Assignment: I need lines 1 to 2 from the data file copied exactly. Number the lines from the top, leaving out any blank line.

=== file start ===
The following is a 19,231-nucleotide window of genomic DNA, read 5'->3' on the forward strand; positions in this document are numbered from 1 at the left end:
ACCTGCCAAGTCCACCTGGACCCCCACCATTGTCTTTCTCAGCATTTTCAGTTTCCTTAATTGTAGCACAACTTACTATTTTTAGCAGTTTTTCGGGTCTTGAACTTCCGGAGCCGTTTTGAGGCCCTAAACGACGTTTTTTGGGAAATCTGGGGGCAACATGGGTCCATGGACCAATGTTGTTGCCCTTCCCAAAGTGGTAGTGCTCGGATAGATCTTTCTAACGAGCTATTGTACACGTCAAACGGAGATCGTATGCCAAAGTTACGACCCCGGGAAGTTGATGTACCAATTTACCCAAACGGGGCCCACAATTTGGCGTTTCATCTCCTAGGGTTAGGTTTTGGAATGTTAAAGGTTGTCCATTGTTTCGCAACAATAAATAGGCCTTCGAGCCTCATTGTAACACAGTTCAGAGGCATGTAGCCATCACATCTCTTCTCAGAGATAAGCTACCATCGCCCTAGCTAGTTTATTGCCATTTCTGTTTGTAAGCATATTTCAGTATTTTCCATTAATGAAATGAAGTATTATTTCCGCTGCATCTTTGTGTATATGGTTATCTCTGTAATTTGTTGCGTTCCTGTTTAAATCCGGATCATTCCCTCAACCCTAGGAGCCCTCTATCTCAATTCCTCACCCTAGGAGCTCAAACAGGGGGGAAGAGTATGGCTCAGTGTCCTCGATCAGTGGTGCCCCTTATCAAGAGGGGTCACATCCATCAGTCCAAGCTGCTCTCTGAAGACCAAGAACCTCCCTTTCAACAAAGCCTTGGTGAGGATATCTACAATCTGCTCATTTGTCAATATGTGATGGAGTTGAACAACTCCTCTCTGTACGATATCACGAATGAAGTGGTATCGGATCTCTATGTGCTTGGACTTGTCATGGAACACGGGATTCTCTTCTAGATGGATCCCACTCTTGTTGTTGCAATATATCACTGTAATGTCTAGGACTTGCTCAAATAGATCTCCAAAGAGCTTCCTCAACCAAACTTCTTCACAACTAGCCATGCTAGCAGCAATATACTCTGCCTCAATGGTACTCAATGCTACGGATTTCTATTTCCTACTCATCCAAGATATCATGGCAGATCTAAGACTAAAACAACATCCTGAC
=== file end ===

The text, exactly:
The following is a 19,231-nucleotide window of genomic DNA, read 5'->3' on the forward strand; positions in this document are numbered from 1 at the left end:
ACCTGCCAAGTCCACCTGGACCCCCACCATTGTCTTTCTCAGCATTTTCAGTTTCCTTAATTGTAGCACAACTTACTATTTTTAGCAGTTTTTCGGGTCTTGAACTTCCGGAGCCGTTTTGAGGCCCTAAACGACGTTTTTTGGGAAATCTGGGGGCAACATGGGTCCATGGACCAATGTTGTTGCCCTTCCCAAAGTGGTAGTGCTCGGATAGATCTTTCTAACGAGCTATTGTACACGTCAAACGGAGATCGTATGCCAAAGTTACGACCCCGGGAAGTTGATGTACCAATTTACCCAAACGGGGCCCACAATTTGGCGTTTCATCTCCTAGGGTTAGGTTTTGGAATGTTAAAGGTTGTCCATTGTTTCGCAACAATAAATAGGCCTTCGAGCCTCATTGTAACACAGTTCAGAGGCATGTAGCCATCACATCTCTTCTCAGAGATAAGCTACCATCGCCCTAGCTAGTTTATTGCCATTTCTGTTTGTAAGCATATTTCAGTATTTTCCATTAATGAAATGAAGTATTATTTCCGCTGCATCTTTGTGTATATGGTTATCTCTGTAATTTGTTGCGTTCCTGTTTAAATCCGGATCATTCCCTCAACCCTAGGAGCCCTCTATCTCAATTCCTCACCCTAGGAGCTCAAACAGGGGGGAAGAGTATGGCTCAGTGTCCTCGATCAGTGGTGCCCCTTATCAAGAGGGGTCACATCCATCAGTCCAAGCTGCTCTCTGAAGACCAAGAACCTCCCTTTCAACAAAGCCTTGGTGAGGATATCTACAATCTGCTCATTTGTCAATATGTGATGGAGTTGAACAACTCCTCTCTGTACGATATCACGAATGAAGTGGTATCGGATCTCTATGTGCTTGGACTTGTCATGGAACACGGGATTCTCTTCTAGATGGATCCCACTCTTGTTGTTGCAATATATCACTGTAATGTCTAGGACTTGCTCAAATAGATCTCCAAAGAGCTTCCTCAACCAAACTTCTTCACAACTAGCCATGCTAGCAGCAATATACTCTGCCTCAATGGTACTCAATGCTACGGATTTCTATTTCCTACTCATCCAAGATATCATGGCAGATCTAAGACTAAAACAACATCCTGAC